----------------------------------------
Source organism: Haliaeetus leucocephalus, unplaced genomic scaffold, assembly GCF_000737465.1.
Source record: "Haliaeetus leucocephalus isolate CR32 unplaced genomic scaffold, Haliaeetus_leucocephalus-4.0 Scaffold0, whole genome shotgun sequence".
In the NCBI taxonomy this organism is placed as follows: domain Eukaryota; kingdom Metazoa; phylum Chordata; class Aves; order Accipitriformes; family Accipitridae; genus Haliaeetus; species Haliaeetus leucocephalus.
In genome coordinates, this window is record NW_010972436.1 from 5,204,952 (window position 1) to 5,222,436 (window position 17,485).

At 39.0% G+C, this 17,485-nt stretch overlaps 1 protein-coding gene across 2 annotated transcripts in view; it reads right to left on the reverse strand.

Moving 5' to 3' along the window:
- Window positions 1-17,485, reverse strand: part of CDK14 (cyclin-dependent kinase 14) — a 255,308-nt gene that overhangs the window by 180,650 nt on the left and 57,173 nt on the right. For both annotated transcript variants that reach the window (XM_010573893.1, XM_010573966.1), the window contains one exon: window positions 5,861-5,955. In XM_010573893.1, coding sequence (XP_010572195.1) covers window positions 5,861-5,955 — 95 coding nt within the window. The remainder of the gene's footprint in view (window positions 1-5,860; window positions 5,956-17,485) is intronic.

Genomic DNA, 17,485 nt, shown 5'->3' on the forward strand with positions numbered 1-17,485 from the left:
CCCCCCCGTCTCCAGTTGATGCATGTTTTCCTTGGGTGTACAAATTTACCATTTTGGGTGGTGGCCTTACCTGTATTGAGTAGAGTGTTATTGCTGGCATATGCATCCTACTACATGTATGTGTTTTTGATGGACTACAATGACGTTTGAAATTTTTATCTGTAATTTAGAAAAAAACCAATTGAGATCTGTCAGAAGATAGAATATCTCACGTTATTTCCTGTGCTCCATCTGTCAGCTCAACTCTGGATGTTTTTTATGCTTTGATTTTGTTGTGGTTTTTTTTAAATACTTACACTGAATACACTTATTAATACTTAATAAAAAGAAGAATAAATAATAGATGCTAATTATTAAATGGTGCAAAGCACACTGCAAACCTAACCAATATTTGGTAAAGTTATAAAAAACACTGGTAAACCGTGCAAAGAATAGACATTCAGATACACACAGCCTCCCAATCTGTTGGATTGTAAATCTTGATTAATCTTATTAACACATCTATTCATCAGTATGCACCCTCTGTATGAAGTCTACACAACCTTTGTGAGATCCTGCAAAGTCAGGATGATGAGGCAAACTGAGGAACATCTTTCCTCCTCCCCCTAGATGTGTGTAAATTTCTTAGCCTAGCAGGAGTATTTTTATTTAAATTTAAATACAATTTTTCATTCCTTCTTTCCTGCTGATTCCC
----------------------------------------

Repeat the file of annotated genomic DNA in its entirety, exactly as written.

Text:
Source organism: Haliaeetus leucocephalus, unplaced genomic scaffold, assembly GCF_000737465.1.
Source record: "Haliaeetus leucocephalus isolate CR32 unplaced genomic scaffold, Haliaeetus_leucocephalus-4.0 Scaffold0, whole genome shotgun sequence".
In the NCBI taxonomy this organism is placed as follows: domain Eukaryota; kingdom Metazoa; phylum Chordata; class Aves; order Accipitriformes; family Accipitridae; genus Haliaeetus; species Haliaeetus leucocephalus.
In genome coordinates, this window is record NW_010972436.1 from 5,204,952 (window position 1) to 5,222,436 (window position 17,485).

At 39.0% G+C, this 17,485-nt stretch overlaps 1 protein-coding gene across 2 annotated transcripts in view; it reads right to left on the reverse strand.

Moving 5' to 3' along the window:
- Window positions 1-17,485, reverse strand: part of CDK14 (cyclin-dependent kinase 14) — a 255,308-nt gene that overhangs the window by 180,650 nt on the left and 57,173 nt on the right. For both annotated transcript variants that reach the window (XM_010573893.1, XM_010573966.1), the window contains one exon: window positions 5,861-5,955. In XM_010573893.1, coding sequence (XP_010572195.1) covers window positions 5,861-5,955 — 95 coding nt within the window. The remainder of the gene's footprint in view (window positions 1-5,860; window positions 5,956-17,485) is intronic.

Genomic DNA, 17,485 nt, shown 5'->3' on the forward strand with positions numbered 1-17,485 from the left:
CCCCCCCGTCTCCAGTTGATGCATGTTTTCCTTGGGTGTACAAATTTACCATTTTGGGTGGTGGCCTTACCTGTATTGAGTAGAGTGTTATTGCTGGCATATGCATCCTACTACATGTATGTGTTTTTGATGGACTACAATGACGTTTGAAATTTTTATCTGTAATTTAGAAAAAAACCAATTGAGATCTGTCAGAAGATAGAATATCTCACGTTATTTCCTGTGCTCCATCTGTCAGCTCAACTCTGGATGTTTTTTATGCTTTGATTTTGTTGTGGTTTTTTTTAAATACTTACACTGAATACACTTATTAATACTTAATAAAAAGAAGAATAAATAATAGATGCTAATTATTAAATGGTGCAAAGCACACTGCAAACCTAACCAATATTTGGTAAAGTTATAAAAAACACTGGTAAACCGTGCAAAGAATAGACATTCAGATACACACAGCCTCCCAATCTGTTGGATTGTAAATCTTGATTAATCTTATTAACACATCTATTCATCAGTATGCACCCTCTGTATGAAGTCTACACAACCTTTGTGAGATCCTGCAAAGTCAGGATGATGAGGCAAACTGAGGAACATCTTTCCTCCTCCCCCTAGATGTGTGTAAATTTCTTAGCCTAGCAGGAGTATTTTTATTTAAATTTAAATACAATTTTTCATTCCTTCTTTCCTGCTGATTCCC